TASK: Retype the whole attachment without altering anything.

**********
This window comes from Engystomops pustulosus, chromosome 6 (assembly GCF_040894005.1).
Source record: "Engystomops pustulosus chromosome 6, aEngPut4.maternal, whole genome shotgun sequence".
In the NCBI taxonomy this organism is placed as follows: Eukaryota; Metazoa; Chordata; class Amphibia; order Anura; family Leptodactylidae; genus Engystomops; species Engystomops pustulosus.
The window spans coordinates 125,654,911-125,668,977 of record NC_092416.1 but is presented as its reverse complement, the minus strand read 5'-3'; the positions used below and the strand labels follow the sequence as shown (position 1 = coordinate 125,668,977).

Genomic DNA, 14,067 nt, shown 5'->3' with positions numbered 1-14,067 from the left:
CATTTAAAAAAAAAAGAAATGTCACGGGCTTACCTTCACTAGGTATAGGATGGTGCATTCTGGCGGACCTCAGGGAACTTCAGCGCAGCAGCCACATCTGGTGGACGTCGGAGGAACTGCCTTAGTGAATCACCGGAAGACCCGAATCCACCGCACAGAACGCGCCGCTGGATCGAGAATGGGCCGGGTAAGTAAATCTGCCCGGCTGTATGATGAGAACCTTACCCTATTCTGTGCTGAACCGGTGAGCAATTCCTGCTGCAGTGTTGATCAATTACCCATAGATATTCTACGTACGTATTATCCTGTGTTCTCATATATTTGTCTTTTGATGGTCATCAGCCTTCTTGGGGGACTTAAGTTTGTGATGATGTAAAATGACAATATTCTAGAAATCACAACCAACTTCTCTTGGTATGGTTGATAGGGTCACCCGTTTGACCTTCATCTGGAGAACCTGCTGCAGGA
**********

This window comes from Engystomops pustulosus, chromosome 6 (assembly GCF_040894005.1).
Source record: "Engystomops pustulosus chromosome 6, aEngPut4.maternal, whole genome shotgun sequence".
In the NCBI taxonomy this organism is placed as follows: Eukaryota; Metazoa; Chordata; class Amphibia; order Anura; family Leptodactylidae; genus Engystomops; species Engystomops pustulosus.
The window spans coordinates 125,654,911-125,668,977 of record NC_092416.1 but is presented as its reverse complement, the minus strand read 5'-3'; the positions used below and the strand labels follow the sequence as shown (position 1 = coordinate 125,668,977).

Genomic DNA, 14,067 nt, shown 5'->3' with positions numbered 1-14,067 from the left:
CATTTAAAAAAAAAAGAAATGTCACGGGCTTACCTTCACTAGGTATAGGATGGTGCATTCTGGCGGACCTCAGGGAACTTCAGCGCAGCAGCCACATCTGGTGGACGTCGGAGGAACTGCCTTAGTGAATCACCGGAAGACCCGAATCCACCGCACAGAACGCGCCGCTGGATCGAGAATGGGCCGGGTAAGTAAATCTGCCCGGCTGTATGATGAGAACCTTACCCTATTCTGTGCTGAACCGGTGAGCAATTCCTGCTGCAGTGTTGATCAATTACCCATAGATATTCTACGTACGTATTATCCTGTGTTCTCATATATTTGTCTTTTGATGGTCATCAGCCTTCTTGGGGGACTTAAGTTTGTGATGATGTAAAATGACAATATTCTAGAAATCACAACCAACTTCTCTTGGTATGGTTGATAGGGTCACCCGTTTGACCTTCATCTGGAGAACCTGCTGCAGGA